This is central to who God is: God always hears the cry of the oppressed. But God doesn’t just hear their cry. God does something about it. The exodus is how God responds to the cry.

The Israelite slaves were rescued from their oppression and the Lord gave laws and commands to the Israelites to guide them into their future. (For example, the Jewish people were told not to charge interest on loans.) And God warns them that if they begin to oppress others, then when the oppressed cry out, God says “I will  hear“. The warning is sharp here: Don’t become another Pharaoh, because God acts against people like Pharaoh.

The Jews are also commanded, “Do not mistreat or oppress a foreigner, for you were foreigners in Egypt. Do not take advantage of a widow or an orphan… Do not deny justice to your poor people. “ (Exodus 22:21-22; 23:6) And God continually warns, “If you do [any of this] and they cry out to me, I will certainly hear their cry. “ (Exodus 22:23)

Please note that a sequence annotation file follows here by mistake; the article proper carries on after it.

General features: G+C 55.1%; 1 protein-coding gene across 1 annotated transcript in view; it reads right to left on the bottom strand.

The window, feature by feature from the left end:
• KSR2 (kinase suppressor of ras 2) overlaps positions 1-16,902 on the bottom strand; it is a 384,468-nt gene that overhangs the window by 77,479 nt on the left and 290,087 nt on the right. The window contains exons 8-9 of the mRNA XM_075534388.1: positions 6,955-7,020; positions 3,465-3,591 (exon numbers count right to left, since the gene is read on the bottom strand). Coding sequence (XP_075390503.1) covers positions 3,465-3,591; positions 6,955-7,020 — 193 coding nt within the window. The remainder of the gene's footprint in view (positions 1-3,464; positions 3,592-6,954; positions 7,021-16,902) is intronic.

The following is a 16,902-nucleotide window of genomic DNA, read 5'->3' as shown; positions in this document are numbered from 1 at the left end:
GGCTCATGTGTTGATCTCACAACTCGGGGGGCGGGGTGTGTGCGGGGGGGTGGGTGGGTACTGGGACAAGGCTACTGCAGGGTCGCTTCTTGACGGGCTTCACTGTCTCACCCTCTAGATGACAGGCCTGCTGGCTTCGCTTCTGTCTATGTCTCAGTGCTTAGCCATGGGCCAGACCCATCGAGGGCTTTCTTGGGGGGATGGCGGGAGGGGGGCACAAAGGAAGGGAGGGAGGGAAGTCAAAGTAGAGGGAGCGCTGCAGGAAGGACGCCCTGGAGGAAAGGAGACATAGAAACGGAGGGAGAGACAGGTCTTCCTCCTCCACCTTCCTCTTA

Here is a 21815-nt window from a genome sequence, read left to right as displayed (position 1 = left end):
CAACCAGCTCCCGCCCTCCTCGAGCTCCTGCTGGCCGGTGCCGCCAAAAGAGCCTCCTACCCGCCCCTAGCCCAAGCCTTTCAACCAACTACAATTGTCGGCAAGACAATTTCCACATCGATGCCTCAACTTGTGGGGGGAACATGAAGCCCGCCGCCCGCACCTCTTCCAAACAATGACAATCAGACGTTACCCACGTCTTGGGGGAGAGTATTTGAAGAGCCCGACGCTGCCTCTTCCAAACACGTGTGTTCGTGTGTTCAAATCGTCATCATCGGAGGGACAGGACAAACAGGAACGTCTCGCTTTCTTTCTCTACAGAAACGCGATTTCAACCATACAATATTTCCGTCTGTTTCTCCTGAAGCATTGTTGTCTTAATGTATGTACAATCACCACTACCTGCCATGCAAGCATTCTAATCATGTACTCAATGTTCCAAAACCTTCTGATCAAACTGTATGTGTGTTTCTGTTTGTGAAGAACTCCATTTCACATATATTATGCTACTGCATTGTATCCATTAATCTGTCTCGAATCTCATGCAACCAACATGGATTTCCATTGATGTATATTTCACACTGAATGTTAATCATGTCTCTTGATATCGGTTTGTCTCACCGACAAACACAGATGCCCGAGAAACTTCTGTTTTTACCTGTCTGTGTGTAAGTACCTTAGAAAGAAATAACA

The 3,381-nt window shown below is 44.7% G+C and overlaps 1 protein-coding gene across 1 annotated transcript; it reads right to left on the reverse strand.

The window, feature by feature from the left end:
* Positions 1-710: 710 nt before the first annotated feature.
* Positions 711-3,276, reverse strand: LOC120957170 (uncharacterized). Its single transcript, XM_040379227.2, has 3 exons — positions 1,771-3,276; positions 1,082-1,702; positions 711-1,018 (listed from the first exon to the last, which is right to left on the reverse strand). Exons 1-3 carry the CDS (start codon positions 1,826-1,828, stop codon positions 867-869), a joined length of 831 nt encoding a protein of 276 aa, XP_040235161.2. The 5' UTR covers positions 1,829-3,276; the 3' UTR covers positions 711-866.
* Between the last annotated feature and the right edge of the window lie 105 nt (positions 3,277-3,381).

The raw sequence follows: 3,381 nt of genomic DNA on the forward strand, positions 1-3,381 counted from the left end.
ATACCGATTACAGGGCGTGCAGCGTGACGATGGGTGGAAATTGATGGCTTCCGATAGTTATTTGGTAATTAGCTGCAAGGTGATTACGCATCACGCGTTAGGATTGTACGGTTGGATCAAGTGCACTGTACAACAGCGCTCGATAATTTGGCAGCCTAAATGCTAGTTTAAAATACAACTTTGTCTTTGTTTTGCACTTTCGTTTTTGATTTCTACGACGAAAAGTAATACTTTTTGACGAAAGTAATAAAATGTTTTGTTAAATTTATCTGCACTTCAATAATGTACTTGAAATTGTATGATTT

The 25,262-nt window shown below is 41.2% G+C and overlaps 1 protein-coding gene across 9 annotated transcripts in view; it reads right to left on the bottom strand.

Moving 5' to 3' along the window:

It is as if God is saying “The freedom from oppression that you are now experiencing —help others experience that same freedom. The grace that has been extended to you when you were at your lowest —extend it to others. In the same way I heard your cry, go and hear the cry of others and act on their behalf.“

Generations later, the descendants of these wandering slaves have settled into the land they were promised. Their great king David has secured their borders, people are experiencing peace, when David’s son Solomon comes to power. And Solomon was “made king to maintain justice and righteousness.” (1 Kings 10:9)

So what did Solomon do with his wealth and power and influence? The Bible tells the story: “Here is the account of the forced labor King Solomon conscripted to build the Lord’s Temple, his own palace, the terraces, the wall of Jerusalem. “  (1 Kings 9:15)